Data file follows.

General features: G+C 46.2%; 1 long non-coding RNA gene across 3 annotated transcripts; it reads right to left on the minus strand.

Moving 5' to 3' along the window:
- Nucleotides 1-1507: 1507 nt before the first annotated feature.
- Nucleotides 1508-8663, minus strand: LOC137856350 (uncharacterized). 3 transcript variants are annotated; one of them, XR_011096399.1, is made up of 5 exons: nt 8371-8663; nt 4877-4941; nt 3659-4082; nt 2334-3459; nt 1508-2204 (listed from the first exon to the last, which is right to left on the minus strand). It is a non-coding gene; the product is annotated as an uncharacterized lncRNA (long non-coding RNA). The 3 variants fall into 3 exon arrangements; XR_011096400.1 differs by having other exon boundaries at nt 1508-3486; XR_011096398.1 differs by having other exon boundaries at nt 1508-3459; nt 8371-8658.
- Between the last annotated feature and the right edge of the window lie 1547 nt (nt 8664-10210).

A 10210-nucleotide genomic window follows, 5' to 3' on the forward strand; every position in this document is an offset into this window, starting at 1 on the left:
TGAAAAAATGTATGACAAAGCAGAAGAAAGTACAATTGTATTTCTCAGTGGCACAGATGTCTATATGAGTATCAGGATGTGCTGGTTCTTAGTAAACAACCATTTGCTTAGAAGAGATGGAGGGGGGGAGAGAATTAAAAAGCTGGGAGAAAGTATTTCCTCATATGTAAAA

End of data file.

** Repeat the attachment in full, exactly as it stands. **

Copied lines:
General features: G+C 46.2%; 1 long non-coding RNA gene across 3 annotated transcripts; it reads right to left on the minus strand.

Moving 5' to 3' along the window:
- Nucleotides 1-1507: 1507 nt before the first annotated feature.
- Nucleotides 1508-8663, minus strand: LOC137856350 (uncharacterized). 3 transcript variants are annotated; one of them, XR_011096399.1, is made up of 5 exons: nt 8371-8663; nt 4877-4941; nt 3659-4082; nt 2334-3459; nt 1508-2204 (listed from the first exon to the last, which is right to left on the minus strand). It is a non-coding gene; the product is annotated as an uncharacterized lncRNA (long non-coding RNA). The 3 variants fall into 3 exon arrangements; XR_011096400.1 differs by having other exon boundaries at nt 1508-3486; XR_011096398.1 differs by having other exon boundaries at nt 1508-3459; nt 8371-8658.
- Between the last annotated feature and the right edge of the window lie 1547 nt (nt 8664-10210).

A 10210-nucleotide genomic window follows, 5' to 3' on the forward strand; every position in this document is an offset into this window, starting at 1 on the left:
TGAAAAAATGTATGACAAAGCAGAAGAAAGTACAATTGTATTTCTCAGTGGCACAGATGTCTATATGAGTATCAGGATGTGCTGGTTCTTAGTAAACAACCATTTGCTTAGAAGAGATGGAGGGGGGGAGAGAATTAAAAAGCTGGGAGAAAGTATTTCCTCATATGTAAAA